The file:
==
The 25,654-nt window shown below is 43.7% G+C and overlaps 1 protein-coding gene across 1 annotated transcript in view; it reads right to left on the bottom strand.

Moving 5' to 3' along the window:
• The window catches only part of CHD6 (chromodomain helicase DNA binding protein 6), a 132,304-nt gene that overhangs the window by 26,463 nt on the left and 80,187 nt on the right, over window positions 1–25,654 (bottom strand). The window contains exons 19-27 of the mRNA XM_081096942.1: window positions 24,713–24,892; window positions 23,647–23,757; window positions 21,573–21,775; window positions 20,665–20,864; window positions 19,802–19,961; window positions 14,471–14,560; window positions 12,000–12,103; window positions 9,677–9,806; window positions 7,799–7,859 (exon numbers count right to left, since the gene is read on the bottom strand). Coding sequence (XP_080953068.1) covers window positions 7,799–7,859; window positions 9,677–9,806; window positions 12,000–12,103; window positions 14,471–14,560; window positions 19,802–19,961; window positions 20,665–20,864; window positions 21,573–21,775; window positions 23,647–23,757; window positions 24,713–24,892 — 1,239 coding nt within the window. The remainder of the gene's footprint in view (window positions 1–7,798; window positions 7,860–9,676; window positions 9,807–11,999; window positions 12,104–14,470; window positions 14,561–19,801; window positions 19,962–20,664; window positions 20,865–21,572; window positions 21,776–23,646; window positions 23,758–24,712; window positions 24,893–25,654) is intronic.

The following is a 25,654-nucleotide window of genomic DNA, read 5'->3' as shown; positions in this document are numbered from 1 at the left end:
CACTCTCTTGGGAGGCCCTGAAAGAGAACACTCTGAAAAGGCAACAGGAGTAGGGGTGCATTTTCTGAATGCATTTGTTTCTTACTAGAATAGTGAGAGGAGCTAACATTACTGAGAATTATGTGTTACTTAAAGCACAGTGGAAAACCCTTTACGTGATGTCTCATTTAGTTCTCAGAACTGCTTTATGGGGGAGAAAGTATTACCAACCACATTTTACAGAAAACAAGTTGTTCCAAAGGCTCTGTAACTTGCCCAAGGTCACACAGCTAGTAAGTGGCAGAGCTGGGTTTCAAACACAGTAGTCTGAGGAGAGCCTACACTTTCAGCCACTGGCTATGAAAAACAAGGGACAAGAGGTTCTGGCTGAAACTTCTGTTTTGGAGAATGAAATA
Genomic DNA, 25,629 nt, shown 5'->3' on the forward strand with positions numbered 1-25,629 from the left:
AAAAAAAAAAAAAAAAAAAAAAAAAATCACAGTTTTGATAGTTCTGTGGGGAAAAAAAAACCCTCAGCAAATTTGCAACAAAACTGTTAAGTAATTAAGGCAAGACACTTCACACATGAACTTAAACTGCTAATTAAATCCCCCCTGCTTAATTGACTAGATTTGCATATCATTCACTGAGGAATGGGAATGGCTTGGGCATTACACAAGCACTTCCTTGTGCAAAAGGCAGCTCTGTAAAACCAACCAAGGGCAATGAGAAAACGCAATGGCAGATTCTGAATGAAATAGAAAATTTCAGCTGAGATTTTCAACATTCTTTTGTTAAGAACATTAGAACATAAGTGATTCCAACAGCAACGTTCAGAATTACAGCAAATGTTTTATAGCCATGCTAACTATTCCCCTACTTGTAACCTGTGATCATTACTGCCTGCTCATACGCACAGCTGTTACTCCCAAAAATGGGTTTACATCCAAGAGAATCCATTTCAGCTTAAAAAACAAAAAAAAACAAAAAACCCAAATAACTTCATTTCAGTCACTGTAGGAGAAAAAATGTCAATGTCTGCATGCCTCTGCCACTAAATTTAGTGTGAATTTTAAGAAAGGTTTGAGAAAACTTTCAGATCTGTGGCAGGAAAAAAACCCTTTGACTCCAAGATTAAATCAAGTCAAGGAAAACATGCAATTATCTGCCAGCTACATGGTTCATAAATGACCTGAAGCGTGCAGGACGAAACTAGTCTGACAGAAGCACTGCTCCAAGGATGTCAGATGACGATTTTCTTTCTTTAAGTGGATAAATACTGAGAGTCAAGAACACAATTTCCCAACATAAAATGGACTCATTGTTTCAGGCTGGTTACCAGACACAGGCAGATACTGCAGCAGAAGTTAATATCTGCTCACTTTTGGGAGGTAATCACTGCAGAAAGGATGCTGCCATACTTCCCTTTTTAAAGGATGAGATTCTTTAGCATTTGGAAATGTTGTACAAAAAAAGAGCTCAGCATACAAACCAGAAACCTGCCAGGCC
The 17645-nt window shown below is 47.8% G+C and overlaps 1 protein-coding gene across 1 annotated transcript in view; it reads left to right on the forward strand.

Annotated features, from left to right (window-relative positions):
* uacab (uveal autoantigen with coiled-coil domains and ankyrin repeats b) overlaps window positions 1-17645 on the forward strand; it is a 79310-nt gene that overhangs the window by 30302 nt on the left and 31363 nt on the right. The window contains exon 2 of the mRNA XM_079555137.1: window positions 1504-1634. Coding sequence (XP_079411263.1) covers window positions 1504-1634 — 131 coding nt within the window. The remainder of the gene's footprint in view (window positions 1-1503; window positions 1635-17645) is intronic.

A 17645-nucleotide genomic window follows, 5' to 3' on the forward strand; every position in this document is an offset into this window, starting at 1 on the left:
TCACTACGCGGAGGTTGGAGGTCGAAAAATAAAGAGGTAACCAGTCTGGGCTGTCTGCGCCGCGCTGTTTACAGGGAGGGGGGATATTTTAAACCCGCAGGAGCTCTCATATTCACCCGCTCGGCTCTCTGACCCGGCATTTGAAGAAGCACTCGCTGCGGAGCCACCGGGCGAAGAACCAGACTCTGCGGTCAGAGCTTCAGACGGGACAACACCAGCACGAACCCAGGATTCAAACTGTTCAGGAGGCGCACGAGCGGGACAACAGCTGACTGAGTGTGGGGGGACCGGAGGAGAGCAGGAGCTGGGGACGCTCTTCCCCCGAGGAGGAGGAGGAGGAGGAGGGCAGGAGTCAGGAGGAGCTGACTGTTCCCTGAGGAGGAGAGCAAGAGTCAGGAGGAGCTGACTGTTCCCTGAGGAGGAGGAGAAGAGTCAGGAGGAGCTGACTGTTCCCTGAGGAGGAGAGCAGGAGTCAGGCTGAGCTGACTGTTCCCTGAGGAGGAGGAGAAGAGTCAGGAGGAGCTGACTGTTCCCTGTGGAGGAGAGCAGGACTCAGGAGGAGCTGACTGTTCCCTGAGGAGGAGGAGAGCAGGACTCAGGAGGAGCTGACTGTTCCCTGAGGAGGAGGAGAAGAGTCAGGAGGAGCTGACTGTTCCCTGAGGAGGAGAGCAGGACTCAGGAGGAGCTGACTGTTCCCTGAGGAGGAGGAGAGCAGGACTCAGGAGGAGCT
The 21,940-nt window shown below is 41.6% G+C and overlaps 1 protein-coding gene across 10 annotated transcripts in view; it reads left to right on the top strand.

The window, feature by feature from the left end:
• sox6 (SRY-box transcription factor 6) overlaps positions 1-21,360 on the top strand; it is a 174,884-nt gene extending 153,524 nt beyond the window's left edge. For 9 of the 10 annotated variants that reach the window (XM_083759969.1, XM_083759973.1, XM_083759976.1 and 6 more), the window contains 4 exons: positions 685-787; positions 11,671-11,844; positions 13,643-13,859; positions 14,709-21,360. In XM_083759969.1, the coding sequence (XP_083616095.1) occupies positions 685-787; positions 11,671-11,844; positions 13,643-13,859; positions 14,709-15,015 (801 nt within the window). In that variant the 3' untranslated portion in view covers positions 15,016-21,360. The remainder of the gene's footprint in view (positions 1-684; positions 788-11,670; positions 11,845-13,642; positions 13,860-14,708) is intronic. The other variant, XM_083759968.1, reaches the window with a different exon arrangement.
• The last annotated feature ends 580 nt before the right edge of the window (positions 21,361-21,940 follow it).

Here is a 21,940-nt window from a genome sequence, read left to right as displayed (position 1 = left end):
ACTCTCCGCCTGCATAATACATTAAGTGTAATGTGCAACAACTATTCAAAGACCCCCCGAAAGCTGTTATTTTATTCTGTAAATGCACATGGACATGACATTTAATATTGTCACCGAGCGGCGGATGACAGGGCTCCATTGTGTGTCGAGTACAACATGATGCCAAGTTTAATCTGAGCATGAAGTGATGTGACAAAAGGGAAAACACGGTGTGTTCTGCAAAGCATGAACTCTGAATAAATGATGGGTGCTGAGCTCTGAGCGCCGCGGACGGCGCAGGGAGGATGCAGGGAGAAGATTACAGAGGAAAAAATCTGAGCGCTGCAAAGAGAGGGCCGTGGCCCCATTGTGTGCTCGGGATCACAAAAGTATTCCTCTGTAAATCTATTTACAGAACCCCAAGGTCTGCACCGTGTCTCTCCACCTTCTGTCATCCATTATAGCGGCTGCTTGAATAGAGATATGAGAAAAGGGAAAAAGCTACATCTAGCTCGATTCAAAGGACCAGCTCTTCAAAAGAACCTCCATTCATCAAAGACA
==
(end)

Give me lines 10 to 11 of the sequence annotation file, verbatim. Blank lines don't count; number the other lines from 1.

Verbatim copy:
* uacab (uveal autoantigen with coiled-coil domains and ankyrin repeats b) overlaps window positions 1-17645 on the forward strand; it is a 79310-nt gene that overhangs the window by 30302 nt on the left and 31363 nt on the right. The window contains exon 2 of the mRNA XM_079555137.1: window positions 1504-1634. Coding sequence (XP_079411263.1) covers window positions 1504-1634 — 131 coding nt within the window. The remainder of the gene's footprint in view (window positions 1-1503; window positions 1635-17645) is intronic.

A 17645-nucleotide genomic window follows, 5' to 3' on the forward strand; every position in this document is an offset into this window, starting at 1 on the left: